This document covers Sagefy’s technical architecture. This includes system diagrams, definitions, tools, and high-level decisions. This document does not cover information already in Setup, Technology Stack, User Stories or Cards & Subjects. This document is for new technical contributors and reference.
This document is draft-quality currently. Feel free to suggest edits and improvements!
Sagefy depends on PostgreSQL. Most of Sagefy’s function is completely in PostgreSQL. We use PostgreSQL thoroughly, including: schemas, enums, comments, composed types, functions, triggers, indexes, foreign key relationships, views, common table expressions, recursion, joins, PLPGSQL, notifications, full-text search, constraints, access policies, and row-based access control.
You can view the PostgreSQL specific files in the
postgres/ folder. We use dbmate to maintain database migrations. dbmate automatically generates the latest schema in
schema.sql. Sagefy’s database runs on port 2600. We also use the postgres-json-schema extension for some validations.
A full list of tables and relations is in
The user table is actually two: one that is public information, and one that is private information. This table is only logged in users.
Subjects are in the
subject_version relate to either logged in user or logged out session. Two additional tables,
subject_version_parent_child, are join tables. There is also tables
subject_entity, which Sagefy uses for maintaining foreign key relationships.
Cards are similarily in the
card_version table. A
card_entity table maintains foreign key relationships.
user_subject table stores the intent to learn for users. The table may relate to logged in user or logged out session.
topics are a single table. Topics relate to logged into user or logged out session. Topics belong to subjects and cards.
posts are two tables:
post. Posts relate to logged in user or logged out session. Posts may be post, proposal, or vote. The proposal kind joins with card and subject versions via the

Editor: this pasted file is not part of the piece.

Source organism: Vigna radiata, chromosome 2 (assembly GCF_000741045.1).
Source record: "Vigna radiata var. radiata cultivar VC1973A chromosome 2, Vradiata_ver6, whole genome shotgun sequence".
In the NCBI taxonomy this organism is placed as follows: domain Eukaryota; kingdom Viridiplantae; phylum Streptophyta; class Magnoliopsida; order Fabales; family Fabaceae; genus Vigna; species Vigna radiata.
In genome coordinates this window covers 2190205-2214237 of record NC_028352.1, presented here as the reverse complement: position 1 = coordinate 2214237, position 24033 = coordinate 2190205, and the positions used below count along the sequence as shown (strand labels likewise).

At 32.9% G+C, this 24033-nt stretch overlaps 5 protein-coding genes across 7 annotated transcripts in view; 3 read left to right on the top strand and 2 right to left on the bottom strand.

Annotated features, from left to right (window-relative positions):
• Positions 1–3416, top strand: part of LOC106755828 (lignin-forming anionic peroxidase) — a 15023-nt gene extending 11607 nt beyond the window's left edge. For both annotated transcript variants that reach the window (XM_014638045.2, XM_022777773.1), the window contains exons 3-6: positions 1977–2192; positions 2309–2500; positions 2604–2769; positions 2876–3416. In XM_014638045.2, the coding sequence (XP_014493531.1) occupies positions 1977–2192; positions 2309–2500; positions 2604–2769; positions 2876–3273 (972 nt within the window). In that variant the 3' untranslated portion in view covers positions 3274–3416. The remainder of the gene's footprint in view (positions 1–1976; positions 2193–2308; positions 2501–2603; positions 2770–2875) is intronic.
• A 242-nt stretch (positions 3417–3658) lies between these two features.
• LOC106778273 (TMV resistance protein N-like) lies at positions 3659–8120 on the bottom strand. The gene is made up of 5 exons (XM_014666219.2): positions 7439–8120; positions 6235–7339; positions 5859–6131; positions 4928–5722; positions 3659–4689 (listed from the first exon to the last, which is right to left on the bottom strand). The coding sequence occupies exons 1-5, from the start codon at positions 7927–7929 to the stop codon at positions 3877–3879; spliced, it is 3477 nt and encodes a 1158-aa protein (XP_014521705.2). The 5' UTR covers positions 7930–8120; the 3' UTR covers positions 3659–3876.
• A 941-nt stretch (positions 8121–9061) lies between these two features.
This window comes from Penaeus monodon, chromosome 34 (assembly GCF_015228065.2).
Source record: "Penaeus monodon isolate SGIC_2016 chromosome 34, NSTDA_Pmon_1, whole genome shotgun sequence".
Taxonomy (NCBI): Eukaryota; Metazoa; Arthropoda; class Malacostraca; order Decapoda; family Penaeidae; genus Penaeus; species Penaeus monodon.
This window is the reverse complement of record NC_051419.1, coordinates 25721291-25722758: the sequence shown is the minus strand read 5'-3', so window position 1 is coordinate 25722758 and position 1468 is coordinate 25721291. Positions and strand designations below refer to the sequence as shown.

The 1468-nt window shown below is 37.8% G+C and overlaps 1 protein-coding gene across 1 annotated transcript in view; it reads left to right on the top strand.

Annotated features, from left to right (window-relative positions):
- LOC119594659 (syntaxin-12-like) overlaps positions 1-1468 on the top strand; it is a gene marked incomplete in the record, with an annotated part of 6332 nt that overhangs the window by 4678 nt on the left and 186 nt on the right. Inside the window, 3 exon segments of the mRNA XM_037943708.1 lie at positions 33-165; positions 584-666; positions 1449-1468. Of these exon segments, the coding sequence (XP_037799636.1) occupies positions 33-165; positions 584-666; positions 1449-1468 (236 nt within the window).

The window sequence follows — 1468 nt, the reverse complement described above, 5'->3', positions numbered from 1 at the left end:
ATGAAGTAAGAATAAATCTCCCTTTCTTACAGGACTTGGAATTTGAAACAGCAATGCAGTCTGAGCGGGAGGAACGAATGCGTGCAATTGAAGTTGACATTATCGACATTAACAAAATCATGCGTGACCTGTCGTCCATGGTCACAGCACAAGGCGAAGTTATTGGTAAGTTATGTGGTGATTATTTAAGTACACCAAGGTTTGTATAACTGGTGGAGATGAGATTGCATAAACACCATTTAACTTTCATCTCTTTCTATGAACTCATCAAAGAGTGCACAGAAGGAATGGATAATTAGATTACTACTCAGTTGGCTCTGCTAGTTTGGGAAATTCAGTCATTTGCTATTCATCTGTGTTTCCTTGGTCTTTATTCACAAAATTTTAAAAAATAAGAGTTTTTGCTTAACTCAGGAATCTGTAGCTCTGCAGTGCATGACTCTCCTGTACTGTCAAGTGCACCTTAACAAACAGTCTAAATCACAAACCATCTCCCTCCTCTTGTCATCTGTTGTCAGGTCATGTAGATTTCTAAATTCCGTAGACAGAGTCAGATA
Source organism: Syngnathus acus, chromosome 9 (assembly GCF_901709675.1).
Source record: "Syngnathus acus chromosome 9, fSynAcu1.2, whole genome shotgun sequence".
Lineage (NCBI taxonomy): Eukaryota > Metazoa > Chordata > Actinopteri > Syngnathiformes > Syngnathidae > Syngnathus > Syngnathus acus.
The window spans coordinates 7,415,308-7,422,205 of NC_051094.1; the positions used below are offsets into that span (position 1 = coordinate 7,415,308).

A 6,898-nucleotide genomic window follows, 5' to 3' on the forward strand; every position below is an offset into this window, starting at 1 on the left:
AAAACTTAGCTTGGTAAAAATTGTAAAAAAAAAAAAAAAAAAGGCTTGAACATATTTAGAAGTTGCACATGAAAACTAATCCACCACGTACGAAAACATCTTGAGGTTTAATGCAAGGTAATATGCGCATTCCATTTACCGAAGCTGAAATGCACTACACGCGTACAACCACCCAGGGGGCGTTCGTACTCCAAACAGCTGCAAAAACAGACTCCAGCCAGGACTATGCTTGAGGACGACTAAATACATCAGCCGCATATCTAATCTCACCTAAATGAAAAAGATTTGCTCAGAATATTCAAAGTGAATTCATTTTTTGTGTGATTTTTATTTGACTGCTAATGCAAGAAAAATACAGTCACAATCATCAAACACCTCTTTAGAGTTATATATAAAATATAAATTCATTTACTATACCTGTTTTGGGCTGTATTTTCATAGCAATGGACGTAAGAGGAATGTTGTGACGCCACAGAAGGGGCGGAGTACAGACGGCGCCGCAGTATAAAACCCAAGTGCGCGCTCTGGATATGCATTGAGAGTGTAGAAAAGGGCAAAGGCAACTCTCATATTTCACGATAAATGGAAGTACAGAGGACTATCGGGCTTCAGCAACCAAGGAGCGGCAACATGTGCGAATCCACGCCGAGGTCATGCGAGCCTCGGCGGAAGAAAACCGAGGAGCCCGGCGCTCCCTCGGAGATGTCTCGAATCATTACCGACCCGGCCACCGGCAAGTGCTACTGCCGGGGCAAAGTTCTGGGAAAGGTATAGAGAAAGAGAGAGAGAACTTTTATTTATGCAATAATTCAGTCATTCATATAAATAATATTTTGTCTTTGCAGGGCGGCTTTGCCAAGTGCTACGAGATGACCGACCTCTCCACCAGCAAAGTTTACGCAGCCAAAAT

We use dbmate to run migrations. New migrations are with
npm run dbmate new "name", and updates are with
npm run dbmate up.
What makes the Sagefy PostgreSQL database useful with little custom code is Postgraphile. Postgraphile parses the full PostgreSQl schema and turns it into a GraphQL API. Sagefy follows the advice found in their PostgresQL schema design for PostgreSQL design. This service runs on port 2601. The service reads your
.env file, so take care to configure per environment.
We extend Postgraphile and Express here slightly to send emails. We listen to notifications from PostgreSQL, and the service then responds by sending email contents to the Mailgun transactional email service.
You can interact with this service directly on local development at
https://localhost:2601/graphiql. The service is self-documenting.
Tests in this directory check both the PostgreSQL schema for correct function as well as the translation to GraphQL.
pm2 manages the Node.js process.
Sagefy’s web client runs on port 2602. It is a Node.js server with Express. We store a JWT cookie on the client from this service.
The URLs roughly follow a “REST”-like pattern. Most endpoint run a single GraphQL query to the Postgraphile service, format the results slightly, and render HTML with server-side only React.
There is also minimal CSS, using
drab.css and a few small extensions. The CSS can be rebuilt with
npm run prepublish, though the need is rare. There are very few classes, preferring simple HTML tags automatically styled.
There’s a folder of GraphQL queries. They are separate because the
server/ directory uses the actual client queries to run tests. This avoids duplication.
The top level files in the
views/ directory are all pages. A subfolder of
components/ are smaller React views shared between multiple pages.
pm2 manages the Node.js process.
Nginx is the only piece that has direct access to the public internet. So we run Nginx on port 80. In addition to routing traffic to the Node.js client service, we also serve some static files directly with Nginx. We take advantage of Nginx’s rate limiting features.
We monitor the up status of the Sagefy with Freshping.
We run tests on every commit and pull request with CircleCI.
Our test suite runs Jest, Eslint, Supertest, and Joi. Prettier runs with each commit for code formatting.
This is a manual process currently,
sshing into the server,
cd into the sagefy directory, and running